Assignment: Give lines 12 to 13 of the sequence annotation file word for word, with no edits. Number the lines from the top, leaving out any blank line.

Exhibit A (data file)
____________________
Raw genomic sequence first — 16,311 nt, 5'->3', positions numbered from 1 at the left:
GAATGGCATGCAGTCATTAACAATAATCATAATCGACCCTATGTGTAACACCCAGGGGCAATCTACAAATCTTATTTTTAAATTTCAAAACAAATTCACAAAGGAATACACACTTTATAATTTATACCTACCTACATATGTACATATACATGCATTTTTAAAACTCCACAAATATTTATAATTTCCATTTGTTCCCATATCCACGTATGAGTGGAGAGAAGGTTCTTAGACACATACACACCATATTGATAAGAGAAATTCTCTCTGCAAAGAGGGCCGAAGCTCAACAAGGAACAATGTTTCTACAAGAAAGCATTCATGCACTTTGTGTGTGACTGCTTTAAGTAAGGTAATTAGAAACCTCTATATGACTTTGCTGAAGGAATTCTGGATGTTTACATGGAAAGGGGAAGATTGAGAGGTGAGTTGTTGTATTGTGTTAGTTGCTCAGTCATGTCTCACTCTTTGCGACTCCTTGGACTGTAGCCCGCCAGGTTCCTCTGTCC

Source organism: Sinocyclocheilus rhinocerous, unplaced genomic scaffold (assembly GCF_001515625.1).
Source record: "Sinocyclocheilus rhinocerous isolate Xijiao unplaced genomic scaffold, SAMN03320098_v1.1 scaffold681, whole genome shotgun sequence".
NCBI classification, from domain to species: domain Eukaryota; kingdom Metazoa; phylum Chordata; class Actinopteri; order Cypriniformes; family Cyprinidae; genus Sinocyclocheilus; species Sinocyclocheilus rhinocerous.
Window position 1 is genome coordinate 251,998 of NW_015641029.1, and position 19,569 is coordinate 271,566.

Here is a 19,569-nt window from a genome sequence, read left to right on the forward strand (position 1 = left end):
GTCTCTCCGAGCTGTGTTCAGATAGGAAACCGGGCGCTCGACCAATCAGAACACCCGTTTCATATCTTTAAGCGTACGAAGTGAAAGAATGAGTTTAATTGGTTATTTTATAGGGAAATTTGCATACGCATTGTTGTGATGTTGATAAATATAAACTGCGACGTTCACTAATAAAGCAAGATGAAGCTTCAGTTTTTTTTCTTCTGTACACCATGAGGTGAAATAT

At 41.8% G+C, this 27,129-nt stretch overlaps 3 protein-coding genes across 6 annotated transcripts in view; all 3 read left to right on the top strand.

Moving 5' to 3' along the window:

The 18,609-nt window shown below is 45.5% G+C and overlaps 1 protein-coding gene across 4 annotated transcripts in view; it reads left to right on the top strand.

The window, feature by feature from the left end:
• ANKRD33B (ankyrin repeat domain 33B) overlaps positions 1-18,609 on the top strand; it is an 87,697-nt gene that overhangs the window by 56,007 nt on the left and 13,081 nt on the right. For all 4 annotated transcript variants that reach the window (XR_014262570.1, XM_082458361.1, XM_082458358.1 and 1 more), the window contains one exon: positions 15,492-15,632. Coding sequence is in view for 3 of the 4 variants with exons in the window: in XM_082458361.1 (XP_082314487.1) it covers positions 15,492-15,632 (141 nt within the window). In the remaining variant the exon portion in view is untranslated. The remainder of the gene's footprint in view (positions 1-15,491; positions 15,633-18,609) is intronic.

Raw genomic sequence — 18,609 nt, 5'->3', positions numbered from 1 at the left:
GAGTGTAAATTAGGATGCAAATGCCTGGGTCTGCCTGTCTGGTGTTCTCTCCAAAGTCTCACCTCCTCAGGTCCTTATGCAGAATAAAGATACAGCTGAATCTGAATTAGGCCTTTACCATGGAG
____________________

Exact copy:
The window, feature by feature from the left end:
• ANKRD33B (ankyrin repeat domain 33B) overlaps positions 1-18,609 on the top strand; it is an 87,697-nt gene that overhangs the window by 56,007 nt on the left and 13,081 nt on the right. For all 4 annotated transcript variants that reach the window (XR_014262570.1, XM_082458361.1, XM_082458358.1 and 1 more), the window contains one exon: positions 15,492-15,632. Coding sequence is in view for 3 of the 4 variants with exons in the window: in XM_082458361.1 (XP_082314487.1) it covers positions 15,492-15,632 (141 nt within the window). In the remaining variant the exon portion in view is untranslated. The remainder of the gene's footprint in view (positions 1-15,491; positions 15,633-18,609) is intronic.